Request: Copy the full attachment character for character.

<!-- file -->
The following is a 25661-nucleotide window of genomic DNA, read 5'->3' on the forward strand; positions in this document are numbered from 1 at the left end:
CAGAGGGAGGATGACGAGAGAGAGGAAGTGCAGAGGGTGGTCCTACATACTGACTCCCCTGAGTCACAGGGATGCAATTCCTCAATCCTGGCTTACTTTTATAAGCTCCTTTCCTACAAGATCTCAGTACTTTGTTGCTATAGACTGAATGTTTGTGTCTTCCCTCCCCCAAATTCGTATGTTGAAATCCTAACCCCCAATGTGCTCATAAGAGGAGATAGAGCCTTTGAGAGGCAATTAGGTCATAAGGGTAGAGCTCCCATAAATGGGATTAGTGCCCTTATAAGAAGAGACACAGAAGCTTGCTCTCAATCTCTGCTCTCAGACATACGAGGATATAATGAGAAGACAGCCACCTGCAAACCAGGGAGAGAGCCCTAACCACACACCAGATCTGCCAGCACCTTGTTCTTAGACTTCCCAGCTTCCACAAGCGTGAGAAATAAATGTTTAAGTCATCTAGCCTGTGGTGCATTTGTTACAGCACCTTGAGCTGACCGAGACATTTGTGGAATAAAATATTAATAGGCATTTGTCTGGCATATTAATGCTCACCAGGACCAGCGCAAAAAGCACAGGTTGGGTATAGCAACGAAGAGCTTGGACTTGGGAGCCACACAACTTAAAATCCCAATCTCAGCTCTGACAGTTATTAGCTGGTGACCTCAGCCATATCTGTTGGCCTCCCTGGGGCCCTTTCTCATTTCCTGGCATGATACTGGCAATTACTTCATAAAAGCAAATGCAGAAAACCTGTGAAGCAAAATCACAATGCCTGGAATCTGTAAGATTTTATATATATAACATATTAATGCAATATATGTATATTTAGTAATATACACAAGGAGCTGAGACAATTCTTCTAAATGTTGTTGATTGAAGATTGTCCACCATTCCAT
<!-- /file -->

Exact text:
The following is a 25661-nucleotide window of genomic DNA, read 5'->3' on the forward strand; positions in this document are numbered from 1 at the left end:
CAGAGGGAGGATGACGAGAGAGAGGAAGTGCAGAGGGTGGTCCTACATACTGACTCCCCTGAGTCACAGGGATGCAATTCCTCAATCCTGGCTTACTTTTATAAGCTCCTTTCCTACAAGATCTCAGTACTTTGTTGCTATAGACTGAATGTTTGTGTCTTCCCTCCCCCAAATTCGTATGTTGAAATCCTAACCCCCAATGTGCTCATAAGAGGAGATAGAGCCTTTGAGAGGCAATTAGGTCATAAGGGTAGAGCTCCCATAAATGGGATTAGTGCCCTTATAAGAAGAGACACAGAAGCTTGCTCTCAATCTCTGCTCTCAGACATACGAGGATATAATGAGAAGACAGCCACCTGCAAACCAGGGAGAGAGCCCTAACCACACACCAGATCTGCCAGCACCTTGTTCTTAGACTTCCCAGCTTCCACAAGCGTGAGAAATAAATGTTTAAGTCATCTAGCCTGTGGTGCATTTGTTACAGCACCTTGAGCTGACCGAGACATTTGTGGAATAAAATATTAATAGGCATTTGTCTGGCATATTAATGCTCACCAGGACCAGCGCAAAAAGCACAGGTTGGGTATAGCAACGAAGAGCTTGGACTTGGGAGCCACACAACTTAAAATCCCAATCTCAGCTCTGACAGTTATTAGCTGGTGACCTCAGCCATATCTGTTGGCCTCCCTGGGGCCCTTTCTCATTTCCTGGCATGATACTGGCAATTACTTCATAAAAGCAAATGCAGAAAACCTGTGAAGCAAAATCACAATGCCTGGAATCTGTAAGATTTTATATATATAACATATTAATGCAATATATGTATATTTAGTAATATACACAAGGAGCTGAGACAATTCTTCTAAATGTTGTTGATTGAAGATTGTCCACCATTCCAT